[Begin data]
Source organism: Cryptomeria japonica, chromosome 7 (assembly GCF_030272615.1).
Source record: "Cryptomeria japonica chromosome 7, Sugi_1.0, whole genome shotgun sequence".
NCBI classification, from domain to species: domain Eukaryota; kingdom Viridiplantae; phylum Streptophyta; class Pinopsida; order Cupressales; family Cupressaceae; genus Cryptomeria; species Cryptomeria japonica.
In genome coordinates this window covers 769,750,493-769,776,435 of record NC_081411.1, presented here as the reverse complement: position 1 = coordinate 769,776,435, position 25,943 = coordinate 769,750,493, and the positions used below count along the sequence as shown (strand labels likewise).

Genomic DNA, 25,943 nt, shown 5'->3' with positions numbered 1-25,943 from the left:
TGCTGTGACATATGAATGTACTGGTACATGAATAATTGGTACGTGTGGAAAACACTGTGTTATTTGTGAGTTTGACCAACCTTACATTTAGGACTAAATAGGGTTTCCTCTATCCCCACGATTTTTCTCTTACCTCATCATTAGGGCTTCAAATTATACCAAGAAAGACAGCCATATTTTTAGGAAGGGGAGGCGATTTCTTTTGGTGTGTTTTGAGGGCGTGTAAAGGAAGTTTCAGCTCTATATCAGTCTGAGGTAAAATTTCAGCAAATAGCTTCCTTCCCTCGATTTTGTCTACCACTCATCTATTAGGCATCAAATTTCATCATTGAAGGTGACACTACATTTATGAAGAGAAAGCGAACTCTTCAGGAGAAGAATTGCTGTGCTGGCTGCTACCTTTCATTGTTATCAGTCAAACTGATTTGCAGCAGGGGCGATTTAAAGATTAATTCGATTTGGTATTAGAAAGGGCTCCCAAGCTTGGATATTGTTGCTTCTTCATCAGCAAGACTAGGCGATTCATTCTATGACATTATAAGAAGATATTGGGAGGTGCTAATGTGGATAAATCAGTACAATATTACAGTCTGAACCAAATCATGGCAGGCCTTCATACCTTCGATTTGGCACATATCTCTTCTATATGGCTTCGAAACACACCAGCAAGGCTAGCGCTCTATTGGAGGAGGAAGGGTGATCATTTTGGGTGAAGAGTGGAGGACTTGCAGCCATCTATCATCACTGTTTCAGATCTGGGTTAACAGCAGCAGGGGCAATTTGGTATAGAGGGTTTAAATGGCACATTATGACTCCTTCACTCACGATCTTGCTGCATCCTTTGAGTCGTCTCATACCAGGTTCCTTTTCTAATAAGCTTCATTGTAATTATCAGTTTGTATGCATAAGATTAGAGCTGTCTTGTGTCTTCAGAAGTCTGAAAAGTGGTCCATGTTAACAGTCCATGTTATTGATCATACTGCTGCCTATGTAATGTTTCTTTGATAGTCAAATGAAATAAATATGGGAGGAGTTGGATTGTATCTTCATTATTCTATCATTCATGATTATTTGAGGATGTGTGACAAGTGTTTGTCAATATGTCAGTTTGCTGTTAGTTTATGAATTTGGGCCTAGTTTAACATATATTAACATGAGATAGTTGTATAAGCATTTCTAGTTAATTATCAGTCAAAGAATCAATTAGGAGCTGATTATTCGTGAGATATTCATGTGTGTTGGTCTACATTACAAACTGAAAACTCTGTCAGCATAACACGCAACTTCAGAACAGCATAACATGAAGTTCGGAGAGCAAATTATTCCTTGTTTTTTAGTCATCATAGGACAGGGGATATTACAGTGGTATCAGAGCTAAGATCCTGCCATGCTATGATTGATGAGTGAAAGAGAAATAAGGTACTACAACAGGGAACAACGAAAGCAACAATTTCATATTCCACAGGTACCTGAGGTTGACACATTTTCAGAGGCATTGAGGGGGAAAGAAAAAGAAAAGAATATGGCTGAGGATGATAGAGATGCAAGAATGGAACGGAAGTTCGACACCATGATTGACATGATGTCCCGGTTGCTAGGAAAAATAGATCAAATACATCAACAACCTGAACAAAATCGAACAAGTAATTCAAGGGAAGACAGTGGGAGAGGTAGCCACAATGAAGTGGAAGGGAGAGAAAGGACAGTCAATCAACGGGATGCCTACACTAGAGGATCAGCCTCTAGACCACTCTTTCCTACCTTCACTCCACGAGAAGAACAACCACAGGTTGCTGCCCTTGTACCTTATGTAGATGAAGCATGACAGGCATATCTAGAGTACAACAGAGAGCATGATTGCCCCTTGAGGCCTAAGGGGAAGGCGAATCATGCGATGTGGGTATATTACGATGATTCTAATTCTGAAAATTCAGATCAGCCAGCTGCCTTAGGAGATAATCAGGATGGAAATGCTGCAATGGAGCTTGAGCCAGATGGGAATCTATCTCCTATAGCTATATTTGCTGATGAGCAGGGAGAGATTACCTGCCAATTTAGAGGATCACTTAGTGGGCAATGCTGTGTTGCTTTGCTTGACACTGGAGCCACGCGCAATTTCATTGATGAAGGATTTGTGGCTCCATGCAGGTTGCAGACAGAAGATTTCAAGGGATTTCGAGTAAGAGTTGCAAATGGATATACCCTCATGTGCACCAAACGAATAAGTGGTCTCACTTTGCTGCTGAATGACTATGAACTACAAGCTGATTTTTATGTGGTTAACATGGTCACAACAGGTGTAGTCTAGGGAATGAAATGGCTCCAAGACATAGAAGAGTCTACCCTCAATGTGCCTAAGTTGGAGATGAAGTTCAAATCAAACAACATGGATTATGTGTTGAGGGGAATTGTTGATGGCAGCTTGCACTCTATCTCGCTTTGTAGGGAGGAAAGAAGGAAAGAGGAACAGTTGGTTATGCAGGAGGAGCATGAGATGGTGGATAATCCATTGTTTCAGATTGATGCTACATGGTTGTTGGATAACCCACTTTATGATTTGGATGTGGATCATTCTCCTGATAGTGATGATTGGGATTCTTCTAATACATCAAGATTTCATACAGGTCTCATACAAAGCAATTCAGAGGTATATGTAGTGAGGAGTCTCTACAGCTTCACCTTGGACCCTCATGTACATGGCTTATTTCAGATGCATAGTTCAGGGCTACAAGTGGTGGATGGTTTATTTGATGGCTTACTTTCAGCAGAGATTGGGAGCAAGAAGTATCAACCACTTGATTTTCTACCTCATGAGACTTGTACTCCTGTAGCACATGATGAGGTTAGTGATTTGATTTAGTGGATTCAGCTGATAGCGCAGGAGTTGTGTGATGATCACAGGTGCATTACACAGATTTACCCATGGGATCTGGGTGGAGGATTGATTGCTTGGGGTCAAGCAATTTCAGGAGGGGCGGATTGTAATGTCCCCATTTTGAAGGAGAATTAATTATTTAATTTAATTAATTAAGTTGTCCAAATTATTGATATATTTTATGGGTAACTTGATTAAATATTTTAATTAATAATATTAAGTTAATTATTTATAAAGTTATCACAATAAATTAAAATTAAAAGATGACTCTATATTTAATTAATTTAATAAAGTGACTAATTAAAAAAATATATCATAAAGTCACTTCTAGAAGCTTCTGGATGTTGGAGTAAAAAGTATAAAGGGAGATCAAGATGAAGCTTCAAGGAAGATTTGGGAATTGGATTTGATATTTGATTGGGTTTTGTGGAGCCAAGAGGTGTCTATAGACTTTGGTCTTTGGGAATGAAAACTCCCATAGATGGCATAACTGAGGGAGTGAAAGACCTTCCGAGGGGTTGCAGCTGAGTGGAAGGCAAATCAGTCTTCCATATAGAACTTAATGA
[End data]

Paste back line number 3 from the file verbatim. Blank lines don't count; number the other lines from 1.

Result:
NCBI classification, from domain to species: domain Eukaryota; kingdom Viridiplantae; phylum Streptophyta; class Pinopsida; order Cupressales; family Cupressaceae; genus Cryptomeria; species Cryptomeria japonica.